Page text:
Relative to (1), a transistor can switch from 0 hertz to around several

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    What is the breakdown voltage of a pn junction?

    I’ll explain that in simple terms. PN junction diode is kind of semiconductor device mostly very useful in many analog circuits. It allow to pass current through it when you connect it ends properly(Acutally there is no proper or improper way in that)

    In above picture, there is a circuit symbol for pn junction diode. If you connect the anode to positive terminal and cathode to negative terminal of a dc source, the current will flow through.(I meant that ‘a proper way’) and it is called forward biased. But if you reverse the connection to positive to negative, the current won’t flow through and

    Malar Chellasivalingam

    Studied at Queens' College, Cambridge (Graduated 2021)5y

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    Where do the ions come from in a pn junction diode?

    When a semiconductor is doped (added) with trivalent impurity such as Boron (B) or Aluminum (Al), it becomes a p-type semiconductor. When a semiconductor is doped with pentavalent impurity such as Phosphorus (P) or Arsenic (As), it becomes an n-type semiconductor.

    A p-type semiconductor consists of holes as the majority charge carriers, and an n-type semiconductor consists of electrons as the majority charge carriers.

    How a pentavalent impurity forms bond in a semiconductor

    When an atom of 5 valence electrons (pentavalent impurity) is added to the semiconductor, four of the valence electrons in t

    Rushiraj Moteria

    B.E. from Government Engineering College, Gandhinagar (Graduated 2015)Author has 70 answers and 175.4K answer views4y

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    What is the effect of temperature on a Zener breakdown voltage and an avalanche breakdown voltage?

    Zener breakdown and temperature effect:

    Zener breakdown occurs when the electric field is much stronger to torn the electrons from valence band to conduction band. As temperature increases , band gap decreases so less electric field is required to torn electrons from valence band to conduction band. So zener breakdown voltage decreases as the temperature increases. Thus zener breakdown is negative temperature coefficient.

    Avalanche breakdown and temperature effect:

    In avalanche breakdown , a bunch of electrons knocks out other electron to conduction band creating electron hole pair. Due to increa

    स्रोत : www.quora.com

    Variation of breakdown voltage with doping concentration for diodes...

    Download scientific diagram | Variation of breakdown voltage with doping concentration for diodes with and without edge termination ( t = 0 : 7 m ) .  from publication: Design rules for field plate edge termination in SiC Schottky diodes | Schottky Diodes, Silicon Carbide and Wide Band Gap Semiconductors | ResearchGate, the professional network for scientists.

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    Variation of breakdown voltage with doping concentration for diodes with and without edge termination ( t = 0 : 7 m ) . 

    Source publication +2

    Design rules for field plate edge termination in SiC Schottky diodes

    Article Full-text available Jan 2002 Marc Tarplee Vipin Madangarli Quinchun Zhang Tangali Sudarshan

    Contexts in source publication

    Context 1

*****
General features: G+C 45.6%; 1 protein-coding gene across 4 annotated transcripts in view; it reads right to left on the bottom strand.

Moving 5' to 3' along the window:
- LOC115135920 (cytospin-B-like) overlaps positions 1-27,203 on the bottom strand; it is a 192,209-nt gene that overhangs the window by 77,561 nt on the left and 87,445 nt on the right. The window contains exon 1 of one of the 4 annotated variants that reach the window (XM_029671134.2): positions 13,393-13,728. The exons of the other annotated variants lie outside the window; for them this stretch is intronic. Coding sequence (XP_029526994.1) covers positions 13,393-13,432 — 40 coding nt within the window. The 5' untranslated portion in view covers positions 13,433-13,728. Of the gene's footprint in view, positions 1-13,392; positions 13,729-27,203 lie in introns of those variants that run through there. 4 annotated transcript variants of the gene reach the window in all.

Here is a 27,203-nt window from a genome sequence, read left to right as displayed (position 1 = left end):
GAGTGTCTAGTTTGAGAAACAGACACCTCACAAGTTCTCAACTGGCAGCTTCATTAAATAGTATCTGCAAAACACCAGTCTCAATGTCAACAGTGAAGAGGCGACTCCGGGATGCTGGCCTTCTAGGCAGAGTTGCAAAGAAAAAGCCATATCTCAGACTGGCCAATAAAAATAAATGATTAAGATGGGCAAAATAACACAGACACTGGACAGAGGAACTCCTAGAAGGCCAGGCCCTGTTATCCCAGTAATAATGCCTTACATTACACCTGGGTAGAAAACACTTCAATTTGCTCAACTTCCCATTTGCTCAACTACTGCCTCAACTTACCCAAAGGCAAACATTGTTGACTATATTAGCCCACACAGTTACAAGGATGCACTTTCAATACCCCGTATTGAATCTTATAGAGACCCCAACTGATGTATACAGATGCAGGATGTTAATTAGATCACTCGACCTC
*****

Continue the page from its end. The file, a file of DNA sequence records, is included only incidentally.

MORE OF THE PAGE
... with a doping of cm . The field plate consists of a metal-overlap over an oxide layer. To make the simulations more realistic, an interface charge density of cm was added to the oxide/SiC interface. P-type SiC devices were simulated because the authors were already examining p-SiC Schottky diodes to determine if they could be used for high power applications. The epitaxial layer thickness , oxide thickness , and the overlap , were varied to as- certain their effects on the breakdown voltage. is the radius of the metal contact. In particular, the epilayer thickness was varied to ensure that there is no punch-through up to the breakdown voltage during the simulations. The simulation results show that the maximum electric field in the epitaxial layer of both structures occurs directly under the corner of the Schottky contact. The electric field directly under the center of the Schottky contact is smaller than the value under the corner and is very close to the value computed from the “parallel plate” approximation that appears in many texts [1], [11]. The relationship between the doping concentration and the peripheral and central electric fields that occur directly under the Schottky contact of unterminated and terminated diodes is illustrated in Fig. 2 for m. The applied reverse bias in all cases was 400 V. The field enhancement factor is defined as the ratio of the maximum field under the cathode corner to the field under the center of the contact at the same depth. The field enhancement factor for unterminated Schottky diodes varies from approximately two for highly doped devices cm to approximately 4 for diodes with a doping level of cm . For diodes with edge termination, the field enhancement factor varies from approximately 1.3 to 1.6 over the same range of doping levels. It is clear from Fig. 2 that the field plate does provide field relief at the Schottky contact periphery. The degree of relief increases from approximately 35% for highly doped devices to approximately 60% for lightly doped devices. This reduction may not be significant in absolute terms but it is sufficient to prevent avalanche breakdown. Besides reduction in the electric field magnitude, the field plate also shifts the location of the high field region away from the Schottky contact periphery. As shown in Fig. 3, the location of the high field region moves into the oxide layer in the presence of a field plate. If the oxide layer is sufficiently thick m , it will completely contain the high field region that exists between the field plate and the semiconductor. It will also prevent the formation of a second region of high field stress in the semiconductor under the overlap corner. If the oxide layer is thin, large electric fields can occur in the oxide even at relatively low voltages. For example, simulation of a Schottky diode with a 100 thick oxide layer below the field plate indicates that at a potential of only 550 V the electric field in the oxide is 8 MV/cm. This field is quite large considering the maximum ideal breakdown strength of an oxide layer is only 8–10 MV/cm. Because the field plate’s corner is quite close to the semiconductor, it strongly influences the electric field, cre- ating a second high field region inside the semiconductor under the corner. However, this region is fully depleted of carriers so impact ionization does not occur in this region. In this case, the device breakdown voltage is determined by oxide failure. For extremely thick oxide layers, the field plate is so far away from the semiconductor that it does not have much influence on the electric field distribution. In this case, there is also not much improvement in breakdown voltage. Hence, the optimum thickness of the field plate oxide is that which 1) will be sufficiently thick that the peak electric field inside the oxide will not exceed the breakdown strength of the oxide; 2) will be sufficiently thin that the field plate can influence the electric field distribution inside the semiconductor and provide sufficient field relief at the corner. In fact, from numerous simulation results on diodes with different epi-layer doping concentrations, an empirical relationship (as shown in Fig. 4) was obtained between the required thickness of the oxide layer and the optimized epi-layer thickness (which is determined by the depletion width at breakdown). Oxide breakdown field values were taken from [12]. Zhang et al. [12] observed that an interface charge density of cm could reduce the breakdown voltage of MOS capacitors. Simulations of Schottky diodes with field plates show a similar reduction in reverse breakdown voltage for values of oxide interface charge density greater than cm . Simulations of unterminated Schottky indicate that the field enhancement factor at the cathode corner depends on the epitaxial layer doping concentration. From this, we presume that the usefulness of a field plate will depend on the carrier concentration in the semiconductor. Fig. 5 shows the breakdown voltages of unterminated and terminated SiC Schottky diodes obtained using ATLAS simulation for various doping concentrations. The field plate increases the reverse breakdown voltage to at least 65% of the theoretical maximum predicted by (1). For highly doped devices, the diode with field plate has a breakdown voltage that is over 80% of the theoretical limit. However, it must be noted that a field plate with 7000 thick oxide does not provide much absolute improvement when the concentration is greater than around cm (Fig. 5). For highly doped materials, the electric fields are so large everywhere because of the narrow depletion layer under the cathode that a field plate cannot provide sufficient relief to improve the breakdown voltage of the terminated device. It may be possible to improve the performance of the field plate by reducing the oxide layer thickness to increase the plate’s effect on the epitaxial layer. However, this leads to very large electric fields inside the oxide layer and an oxide breakdown could occur. Field plate performance is also affected by the field plate overlap . Fig. 6 shows how the breakdown voltage and field enhancement factor varies as a function of overlap. It is clear that increasing the field plate overlap up to a certain limit will raise the breakdown voltage. Beyond that limit, the breakdown voltage becomes almost independent of its overlap. Fig. 6 also shows that for a particular doping concentration, the field enhancement factor decreases progressively from the value for the unterminated diode to with increasing field plate overlap until is approximately equal to the depletion width at breakdown ( m for Na cm doping concentration). Further increases in the overlap do not result in any decrease in the field enhancement factor. This is reasonable considering that the lateral spread of the depletion region is comparable to the depth of the depletion region in the vertical direction. The electric field in the semiconductor is significant only in the depleted regions, so field relief is necessary only in these areas. Extending the field plate into unde- pleted regions where the electric field is small does not result in any significant decrease in field enhancement or increase in breakdown voltage. Hence, for a particular carrier concentration and avalanche breakdown conditions, there is a maximum breakdown voltage that can be achieved with the cathode/field plate combination shown in Fig. 1. The optimum field plate overlap for achieving the maximum breakdown voltage for a given doping concentration is roughly equivalent to the optimized epilayer thickness (which is determined by the depletion overlap at breakdown). III. D ISCUSSION The ATLAS software package has three models for impact ionization: Grant’s model; Selberherr’s model; Crowell-Sze model. All three models depend in some way on the reduced field ...